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Stock Strategist

Buy Only What You Really Know

Here are some consumer stocks with long-term potential.

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In his books and speeches, legendary former Fidelity mutual fund manager Peter Lynch advises investors to "buy what you know" by looking for investment ideas during daily life--among the malls, restaurants, and other businesses you frequent, for example. After all, the logic goes, if you appreciate a service or visit a store that always seems crowded, there's a good chance others will too, and your observation could uncover an investment opportunity.

Unfortunately, in their zeal to uncover new ideas, many investors apparently didn't heed the latter parts of Lynch's message when he discusses the need to consider not just sales and growth, but also a company's business model and its overall financial performance (growth, profits, cash flows, debt levels, etc.) before investing. History has proven that for some prudent investors, "buying what they knew" could have uncovered blockbusters such as  Home Depot (HD) or  Starbucks (SBUX), while other less-discriminating stock-pickers might have just as easily ended up with one-time wonders like  Krispy Kreme (KKD) or Boston Chicken, whose stock soared 400% from its IPO before collapsing into bankruptcy five years later, where it was acquired by  McDonald's (MCD) at a fraction of its former price.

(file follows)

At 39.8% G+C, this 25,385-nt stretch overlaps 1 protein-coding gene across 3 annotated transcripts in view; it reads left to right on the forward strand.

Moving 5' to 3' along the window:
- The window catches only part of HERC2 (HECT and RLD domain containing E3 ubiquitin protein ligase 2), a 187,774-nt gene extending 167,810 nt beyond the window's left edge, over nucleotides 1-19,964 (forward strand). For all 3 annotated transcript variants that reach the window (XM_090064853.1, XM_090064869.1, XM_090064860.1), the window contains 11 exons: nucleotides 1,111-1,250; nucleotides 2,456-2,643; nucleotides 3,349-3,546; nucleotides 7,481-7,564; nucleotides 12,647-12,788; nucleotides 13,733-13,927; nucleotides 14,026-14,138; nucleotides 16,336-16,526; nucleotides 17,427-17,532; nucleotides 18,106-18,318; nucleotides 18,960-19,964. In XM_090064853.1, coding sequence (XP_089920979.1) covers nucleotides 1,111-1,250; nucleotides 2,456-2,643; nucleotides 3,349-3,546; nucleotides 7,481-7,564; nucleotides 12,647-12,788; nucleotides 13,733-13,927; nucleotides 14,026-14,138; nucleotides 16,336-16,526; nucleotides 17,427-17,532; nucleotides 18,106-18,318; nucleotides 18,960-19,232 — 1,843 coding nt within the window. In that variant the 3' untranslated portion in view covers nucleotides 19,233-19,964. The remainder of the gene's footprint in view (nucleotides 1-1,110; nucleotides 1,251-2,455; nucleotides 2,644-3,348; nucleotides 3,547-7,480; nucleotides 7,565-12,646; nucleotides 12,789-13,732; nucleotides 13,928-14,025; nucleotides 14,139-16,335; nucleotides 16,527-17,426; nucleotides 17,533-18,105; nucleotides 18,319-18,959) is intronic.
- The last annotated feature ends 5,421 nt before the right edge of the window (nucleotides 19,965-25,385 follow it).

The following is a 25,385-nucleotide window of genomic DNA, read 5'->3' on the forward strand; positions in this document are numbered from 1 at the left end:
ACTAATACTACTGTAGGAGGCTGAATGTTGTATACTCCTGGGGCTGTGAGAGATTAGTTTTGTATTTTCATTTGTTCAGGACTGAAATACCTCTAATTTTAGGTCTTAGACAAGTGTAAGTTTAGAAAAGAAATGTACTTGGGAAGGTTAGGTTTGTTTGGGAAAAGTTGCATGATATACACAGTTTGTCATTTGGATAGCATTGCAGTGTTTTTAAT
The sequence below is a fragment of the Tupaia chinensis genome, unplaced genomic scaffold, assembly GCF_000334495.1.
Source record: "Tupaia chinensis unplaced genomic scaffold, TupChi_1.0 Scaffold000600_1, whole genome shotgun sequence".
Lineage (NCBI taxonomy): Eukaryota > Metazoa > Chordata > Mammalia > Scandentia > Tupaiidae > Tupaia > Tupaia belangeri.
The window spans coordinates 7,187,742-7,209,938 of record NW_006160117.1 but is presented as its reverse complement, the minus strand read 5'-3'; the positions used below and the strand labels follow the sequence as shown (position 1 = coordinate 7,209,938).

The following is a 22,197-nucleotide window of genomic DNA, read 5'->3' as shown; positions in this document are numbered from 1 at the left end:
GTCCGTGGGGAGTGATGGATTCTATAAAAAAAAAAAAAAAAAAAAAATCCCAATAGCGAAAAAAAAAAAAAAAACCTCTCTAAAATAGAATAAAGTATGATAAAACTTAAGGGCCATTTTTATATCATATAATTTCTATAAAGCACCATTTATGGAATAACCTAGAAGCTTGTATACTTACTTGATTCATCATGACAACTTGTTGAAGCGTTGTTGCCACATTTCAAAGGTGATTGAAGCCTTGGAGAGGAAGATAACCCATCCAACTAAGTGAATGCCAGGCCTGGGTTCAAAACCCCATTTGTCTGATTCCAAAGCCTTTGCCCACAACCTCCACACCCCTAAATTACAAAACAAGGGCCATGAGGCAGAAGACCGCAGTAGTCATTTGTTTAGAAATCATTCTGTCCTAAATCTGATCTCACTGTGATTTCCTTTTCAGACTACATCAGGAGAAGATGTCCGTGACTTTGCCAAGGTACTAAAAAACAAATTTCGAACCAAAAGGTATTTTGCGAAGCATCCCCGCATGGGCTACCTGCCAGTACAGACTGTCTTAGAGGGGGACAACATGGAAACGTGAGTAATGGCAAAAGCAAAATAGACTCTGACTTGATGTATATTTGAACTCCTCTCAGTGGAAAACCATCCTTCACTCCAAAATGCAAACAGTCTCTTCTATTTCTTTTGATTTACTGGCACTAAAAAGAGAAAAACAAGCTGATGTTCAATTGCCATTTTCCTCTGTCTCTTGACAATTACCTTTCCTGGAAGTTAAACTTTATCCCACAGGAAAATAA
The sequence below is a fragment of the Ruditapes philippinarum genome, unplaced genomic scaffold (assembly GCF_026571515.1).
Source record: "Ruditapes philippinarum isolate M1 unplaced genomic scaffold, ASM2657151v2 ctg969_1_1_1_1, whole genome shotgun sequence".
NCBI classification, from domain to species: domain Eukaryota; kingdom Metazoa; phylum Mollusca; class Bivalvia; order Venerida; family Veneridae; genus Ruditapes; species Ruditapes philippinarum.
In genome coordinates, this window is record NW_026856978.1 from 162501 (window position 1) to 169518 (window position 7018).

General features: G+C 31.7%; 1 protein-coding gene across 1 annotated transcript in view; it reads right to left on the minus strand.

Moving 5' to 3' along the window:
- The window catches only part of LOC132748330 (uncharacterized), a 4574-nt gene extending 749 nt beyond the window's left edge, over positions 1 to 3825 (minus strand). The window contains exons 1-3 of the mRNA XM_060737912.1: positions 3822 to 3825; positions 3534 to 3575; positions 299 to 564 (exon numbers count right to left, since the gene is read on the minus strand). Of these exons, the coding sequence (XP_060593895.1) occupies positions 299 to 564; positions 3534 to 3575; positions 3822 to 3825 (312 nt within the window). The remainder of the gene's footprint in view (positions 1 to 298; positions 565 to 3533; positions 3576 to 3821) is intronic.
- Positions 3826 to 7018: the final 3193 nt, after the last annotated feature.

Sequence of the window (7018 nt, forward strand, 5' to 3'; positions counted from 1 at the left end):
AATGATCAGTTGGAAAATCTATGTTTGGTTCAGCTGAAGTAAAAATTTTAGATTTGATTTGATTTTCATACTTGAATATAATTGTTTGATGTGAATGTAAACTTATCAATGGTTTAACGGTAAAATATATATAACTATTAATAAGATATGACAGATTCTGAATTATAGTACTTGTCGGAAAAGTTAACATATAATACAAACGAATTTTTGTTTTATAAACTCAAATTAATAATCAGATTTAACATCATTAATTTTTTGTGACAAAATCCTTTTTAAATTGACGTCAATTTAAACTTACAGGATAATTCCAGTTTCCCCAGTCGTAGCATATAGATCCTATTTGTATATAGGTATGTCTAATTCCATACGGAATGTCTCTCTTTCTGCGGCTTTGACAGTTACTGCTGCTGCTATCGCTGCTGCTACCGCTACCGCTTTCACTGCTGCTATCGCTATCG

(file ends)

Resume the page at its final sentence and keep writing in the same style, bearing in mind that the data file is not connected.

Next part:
John Novak does not own (actual or beneficial) shares in any of the securities mentioned above. Find out about Morningstar’s editorial policies.